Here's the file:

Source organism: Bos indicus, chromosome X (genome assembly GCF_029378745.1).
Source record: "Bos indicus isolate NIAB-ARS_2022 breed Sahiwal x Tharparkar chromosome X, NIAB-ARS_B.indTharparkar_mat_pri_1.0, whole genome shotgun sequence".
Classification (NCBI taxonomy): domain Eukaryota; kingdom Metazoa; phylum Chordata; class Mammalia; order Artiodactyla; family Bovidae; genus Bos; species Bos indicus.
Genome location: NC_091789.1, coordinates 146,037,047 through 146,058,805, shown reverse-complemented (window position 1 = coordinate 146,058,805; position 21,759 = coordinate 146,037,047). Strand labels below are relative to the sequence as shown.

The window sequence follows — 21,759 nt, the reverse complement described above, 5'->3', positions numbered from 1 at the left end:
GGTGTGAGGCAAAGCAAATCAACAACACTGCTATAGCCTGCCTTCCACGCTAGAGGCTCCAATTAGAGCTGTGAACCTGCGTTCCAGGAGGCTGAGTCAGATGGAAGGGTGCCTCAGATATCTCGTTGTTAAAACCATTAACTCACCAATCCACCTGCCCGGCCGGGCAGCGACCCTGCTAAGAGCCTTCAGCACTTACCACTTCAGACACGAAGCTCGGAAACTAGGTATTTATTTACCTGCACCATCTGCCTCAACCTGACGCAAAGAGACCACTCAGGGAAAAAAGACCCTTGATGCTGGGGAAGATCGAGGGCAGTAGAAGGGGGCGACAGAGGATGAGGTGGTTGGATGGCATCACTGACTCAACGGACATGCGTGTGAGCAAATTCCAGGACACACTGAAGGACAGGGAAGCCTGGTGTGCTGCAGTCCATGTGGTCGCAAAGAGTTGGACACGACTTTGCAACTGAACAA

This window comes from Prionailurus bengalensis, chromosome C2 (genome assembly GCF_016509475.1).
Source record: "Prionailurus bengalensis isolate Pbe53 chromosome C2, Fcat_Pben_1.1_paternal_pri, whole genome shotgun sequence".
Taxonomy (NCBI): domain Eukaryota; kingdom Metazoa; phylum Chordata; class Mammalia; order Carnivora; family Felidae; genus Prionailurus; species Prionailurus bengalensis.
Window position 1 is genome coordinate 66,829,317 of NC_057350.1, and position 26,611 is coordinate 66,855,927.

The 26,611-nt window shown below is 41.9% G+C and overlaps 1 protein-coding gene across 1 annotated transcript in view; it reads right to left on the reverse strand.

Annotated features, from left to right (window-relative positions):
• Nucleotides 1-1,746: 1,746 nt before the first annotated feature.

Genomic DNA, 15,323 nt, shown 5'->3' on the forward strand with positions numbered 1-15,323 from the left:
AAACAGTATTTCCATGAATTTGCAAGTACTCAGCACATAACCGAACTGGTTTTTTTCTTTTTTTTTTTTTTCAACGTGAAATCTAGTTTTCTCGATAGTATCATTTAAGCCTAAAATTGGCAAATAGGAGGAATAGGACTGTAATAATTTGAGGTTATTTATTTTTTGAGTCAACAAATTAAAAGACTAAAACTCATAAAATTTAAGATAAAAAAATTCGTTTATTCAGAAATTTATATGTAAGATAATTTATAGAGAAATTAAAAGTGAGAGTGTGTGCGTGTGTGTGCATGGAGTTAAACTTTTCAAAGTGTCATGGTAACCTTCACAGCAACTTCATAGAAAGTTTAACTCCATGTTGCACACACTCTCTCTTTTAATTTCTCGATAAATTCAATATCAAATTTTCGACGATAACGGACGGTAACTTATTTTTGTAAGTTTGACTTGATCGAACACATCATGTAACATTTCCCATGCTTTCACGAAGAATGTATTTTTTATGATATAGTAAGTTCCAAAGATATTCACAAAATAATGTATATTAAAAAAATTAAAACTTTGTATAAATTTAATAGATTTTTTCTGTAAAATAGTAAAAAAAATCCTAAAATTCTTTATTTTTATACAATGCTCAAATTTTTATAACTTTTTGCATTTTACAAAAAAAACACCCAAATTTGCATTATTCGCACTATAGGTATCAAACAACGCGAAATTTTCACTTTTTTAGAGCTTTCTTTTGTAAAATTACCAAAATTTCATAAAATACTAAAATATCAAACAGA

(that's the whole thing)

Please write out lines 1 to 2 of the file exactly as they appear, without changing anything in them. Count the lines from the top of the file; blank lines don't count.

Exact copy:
Source organism: Bos indicus, chromosome X (genome assembly GCF_029378745.1).
Source record: "Bos indicus isolate NIAB-ARS_2022 breed Sahiwal x Tharparkar chromosome X, NIAB-ARS_B.indTharparkar_mat_pri_1.0, whole genome shotgun sequence".